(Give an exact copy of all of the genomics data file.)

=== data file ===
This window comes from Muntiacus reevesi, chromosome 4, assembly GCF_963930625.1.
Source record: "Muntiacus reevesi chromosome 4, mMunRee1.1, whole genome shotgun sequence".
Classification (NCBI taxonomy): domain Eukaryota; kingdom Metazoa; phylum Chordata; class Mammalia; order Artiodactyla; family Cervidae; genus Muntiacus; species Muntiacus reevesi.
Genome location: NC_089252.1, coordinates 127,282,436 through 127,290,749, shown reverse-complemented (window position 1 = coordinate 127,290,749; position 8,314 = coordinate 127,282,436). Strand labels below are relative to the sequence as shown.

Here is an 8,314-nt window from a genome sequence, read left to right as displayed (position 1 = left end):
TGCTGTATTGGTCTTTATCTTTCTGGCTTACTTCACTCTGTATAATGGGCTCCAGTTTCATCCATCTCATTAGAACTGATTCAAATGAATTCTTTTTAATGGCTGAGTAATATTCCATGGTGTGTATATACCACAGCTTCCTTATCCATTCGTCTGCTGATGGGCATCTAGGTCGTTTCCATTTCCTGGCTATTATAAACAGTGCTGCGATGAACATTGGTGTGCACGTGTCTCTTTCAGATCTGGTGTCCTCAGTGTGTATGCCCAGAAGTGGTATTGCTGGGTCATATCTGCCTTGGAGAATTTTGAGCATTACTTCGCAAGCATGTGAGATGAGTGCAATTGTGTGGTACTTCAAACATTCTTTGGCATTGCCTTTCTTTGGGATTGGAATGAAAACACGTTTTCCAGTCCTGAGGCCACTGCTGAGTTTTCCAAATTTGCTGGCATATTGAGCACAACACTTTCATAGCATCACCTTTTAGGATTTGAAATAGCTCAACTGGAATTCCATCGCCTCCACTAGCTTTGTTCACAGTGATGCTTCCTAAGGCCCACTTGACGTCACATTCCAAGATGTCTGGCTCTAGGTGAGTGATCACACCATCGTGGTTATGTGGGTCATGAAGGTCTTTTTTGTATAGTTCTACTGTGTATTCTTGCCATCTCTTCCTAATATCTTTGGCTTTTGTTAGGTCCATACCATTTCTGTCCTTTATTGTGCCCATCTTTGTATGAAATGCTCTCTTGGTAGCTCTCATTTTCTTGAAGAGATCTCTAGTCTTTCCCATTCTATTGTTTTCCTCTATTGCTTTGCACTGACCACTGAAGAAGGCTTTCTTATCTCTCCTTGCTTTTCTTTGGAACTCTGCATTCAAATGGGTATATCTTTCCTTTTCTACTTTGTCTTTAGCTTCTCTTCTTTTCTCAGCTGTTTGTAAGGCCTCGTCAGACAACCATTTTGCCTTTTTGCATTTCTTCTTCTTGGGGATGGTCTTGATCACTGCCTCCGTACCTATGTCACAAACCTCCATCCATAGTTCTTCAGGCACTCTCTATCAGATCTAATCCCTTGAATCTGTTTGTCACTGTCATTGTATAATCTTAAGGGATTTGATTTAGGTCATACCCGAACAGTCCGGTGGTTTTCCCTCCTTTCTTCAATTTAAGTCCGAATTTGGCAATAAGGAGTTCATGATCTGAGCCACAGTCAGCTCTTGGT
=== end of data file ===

This window comes from Muntiacus reevesi, chromosome 4, assembly GCF_963930625.1.
Source record: "Muntiacus reevesi chromosome 4, mMunRee1.1, whole genome shotgun sequence".
Classification (NCBI taxonomy): domain Eukaryota; kingdom Metazoa; phylum Chordata; class Mammalia; order Artiodactyla; family Cervidae; genus Muntiacus; species Muntiacus reevesi.
Genome location: NC_089252.1, coordinates 127,282,436 through 127,290,749, shown reverse-complemented (window position 1 = coordinate 127,290,749; position 8,314 = coordinate 127,282,436). Strand labels below are relative to the sequence as shown.

Here is an 8,314-nt window from a genome sequence, read left to right as displayed (position 1 = left end):
TGCTGTATTGGTCTTTATCTTTCTGGCTTACTTCACTCTGTATAATGGGCTCCAGTTTCATCCATCTCATTAGAACTGATTCAAATGAATTCTTTTTAATGGCTGAGTAATATTCCATGGTGTGTATATACCACAGCTTCCTTATCCATTCGTCTGCTGATGGGCATCTAGGTCGTTTCCATTTCCTGGCTATTATAAACAGTGCTGCGATGAACATTGGTGTGCACGTGTCTCTTTCAGATCTGGTGTCCTCAGTGTGTATGCCCAGAAGTGGTATTGCTGGGTCATATCTGCCTTGGAGAATTTTGAGCATTACTTCGCAAGCATGTGAGATGAGTGCAATTGTGTGGTACTTCAAACATTCTTTGGCATTGCCTTTCTTTGGGATTGGAATGAAAACACGTTTTCCAGTCCTGAGGCCACTGCTGAGTTTTCCAAATTTGCTGGCATATTGAGCACAACACTTTCATAGCATCACCTTTTAGGATTTGAAATAGCTCAACTGGAATTCCATCGCCTCCACTAGCTTTGTTCACAGTGATGCTTCCTAAGGCCCACTTGACGTCACATTCCAAGATGTCTGGCTCTAGGTGAGTGATCACACCATCGTGGTTATGTGGGTCATGAAGGTCTTTTTTGTATAGTTCTACTGTGTATTCTTGCCATCTCTTCCTAATATCTTTGGCTTTTGTTAGGTCCATACCATTTCTGTCCTTTATTGTGCCCATCTTTGTATGAAATGCTCTCTTGGTAGCTCTCATTTTCTTGAAGAGATCTCTAGTCTTTCCCATTCTATTGTTTTCCTCTATTGCTTTGCACTGACCACTGAAGAAGGCTTTCTTATCTCTCCTTGCTTTTCTTTGGAACTCTGCATTCAAATGGGTATATCTTTCCTTTTCTACTTTGTCTTTAGCTTCTCTTCTTTTCTCAGCTGTTTGTAAGGCCTCGTCAGACAACCATTTTGCCTTTTTGCATTTCTTCTTCTTGGGGATGGTCTTGATCACTGCCTCCGTACCTATGTCACAAACCTCCATCCATAGTTCTTCAGGCACTCTCTATCAGATCTAATCCCTTGAATCTGTTTGTCACTGTCATTGTATAATCTTAAGGGATTTGATTTAGGTCATACCCGAACAGTCCGGTGGTTTTCCCTCCTTTCTTCAATTTAAGTCCGAATTTGGCAATAAGGAGTTCATGATCTGAGCCACAGTCAGCTCTTGGT